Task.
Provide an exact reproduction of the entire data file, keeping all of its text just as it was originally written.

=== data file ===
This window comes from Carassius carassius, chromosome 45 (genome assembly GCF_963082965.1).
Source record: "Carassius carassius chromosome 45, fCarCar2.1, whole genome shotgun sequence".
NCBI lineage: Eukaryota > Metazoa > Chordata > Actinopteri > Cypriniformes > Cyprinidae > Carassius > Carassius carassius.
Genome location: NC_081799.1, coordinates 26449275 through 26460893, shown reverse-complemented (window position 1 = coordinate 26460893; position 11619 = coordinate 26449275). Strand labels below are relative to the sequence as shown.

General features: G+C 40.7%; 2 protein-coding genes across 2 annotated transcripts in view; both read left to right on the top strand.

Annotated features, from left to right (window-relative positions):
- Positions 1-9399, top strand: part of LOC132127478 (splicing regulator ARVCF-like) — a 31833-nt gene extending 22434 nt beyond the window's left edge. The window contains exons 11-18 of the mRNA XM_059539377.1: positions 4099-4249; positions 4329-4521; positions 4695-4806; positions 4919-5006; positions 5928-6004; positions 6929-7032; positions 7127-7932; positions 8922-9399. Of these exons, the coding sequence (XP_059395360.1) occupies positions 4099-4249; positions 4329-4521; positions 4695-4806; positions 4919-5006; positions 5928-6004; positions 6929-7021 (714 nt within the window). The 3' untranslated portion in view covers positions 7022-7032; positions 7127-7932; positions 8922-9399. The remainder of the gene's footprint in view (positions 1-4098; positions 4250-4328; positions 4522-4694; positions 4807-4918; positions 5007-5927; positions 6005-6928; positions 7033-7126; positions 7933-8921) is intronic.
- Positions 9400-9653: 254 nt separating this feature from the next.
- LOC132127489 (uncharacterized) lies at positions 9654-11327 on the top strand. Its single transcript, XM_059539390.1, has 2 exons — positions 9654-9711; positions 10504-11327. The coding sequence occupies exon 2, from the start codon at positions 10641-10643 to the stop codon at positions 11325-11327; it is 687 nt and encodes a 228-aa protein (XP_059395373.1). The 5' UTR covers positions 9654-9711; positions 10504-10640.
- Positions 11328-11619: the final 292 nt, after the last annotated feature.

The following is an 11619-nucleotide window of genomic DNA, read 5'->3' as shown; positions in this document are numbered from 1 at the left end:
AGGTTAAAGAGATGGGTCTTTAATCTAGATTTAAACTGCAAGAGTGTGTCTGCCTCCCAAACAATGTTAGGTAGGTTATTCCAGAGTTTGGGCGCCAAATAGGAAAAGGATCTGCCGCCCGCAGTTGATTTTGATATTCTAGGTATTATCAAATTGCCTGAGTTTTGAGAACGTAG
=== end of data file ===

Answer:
This window comes from Carassius carassius, chromosome 45 (genome assembly GCF_963082965.1).
Source record: "Carassius carassius chromosome 45, fCarCar2.1, whole genome shotgun sequence".
NCBI lineage: Eukaryota > Metazoa > Chordata > Actinopteri > Cypriniformes > Cyprinidae > Carassius > Carassius carassius.
Genome location: NC_081799.1, coordinates 26449275 through 26460893, shown reverse-complemented (window position 1 = coordinate 26460893; position 11619 = coordinate 26449275). Strand labels below are relative to the sequence as shown.

General features: G+C 40.7%; 2 protein-coding genes across 2 annotated transcripts in view; both read left to right on the top strand.

Annotated features, from left to right (window-relative positions):
- Positions 1-9399, top strand: part of LOC132127478 (splicing regulator ARVCF-like) — a 31833-nt gene extending 22434 nt beyond the window's left edge. The window contains exons 11-18 of the mRNA XM_059539377.1: positions 4099-4249; positions 4329-4521; positions 4695-4806; positions 4919-5006; positions 5928-6004; positions 6929-7032; positions 7127-7932; positions 8922-9399. Of these exons, the coding sequence (XP_059395360.1) occupies positions 4099-4249; positions 4329-4521; positions 4695-4806; positions 4919-5006; positions 5928-6004; positions 6929-7021 (714 nt within the window). The 3' untranslated portion in view covers positions 7022-7032; positions 7127-7932; positions 8922-9399. The remainder of the gene's footprint in view (positions 1-4098; positions 4250-4328; positions 4522-4694; positions 4807-4918; positions 5007-5927; positions 6005-6928; positions 7033-7126; positions 7933-8921) is intronic.
- Positions 9400-9653: 254 nt separating this feature from the next.
- LOC132127489 (uncharacterized) lies at positions 9654-11327 on the top strand. Its single transcript, XM_059539390.1, has 2 exons — positions 9654-9711; positions 10504-11327. The coding sequence occupies exon 2, from the start codon at positions 10641-10643 to the stop codon at positions 11325-11327; it is 687 nt and encodes a 228-aa protein (XP_059395373.1). The 5' UTR covers positions 9654-9711; positions 10504-10640.
- Positions 11328-11619: the final 292 nt, after the last annotated feature.

The following is an 11619-nucleotide window of genomic DNA, read 5'->3' as shown; positions in this document are numbered from 1 at the left end:
AGGTTAAAGAGATGGGTCTTTAATCTAGATTTAAACTGCAAGAGTGTGTCTGCCTCCCAAACAATGTTAGGTAGGTTATTCCAGAGTTTGGGCGCCAAATAGGAAAAGGATCTGCCGCCCGCAGTTGATTTTGATATTCTAGGTATTATCAAATTGCCTGAGTTTTGAGAACGTAG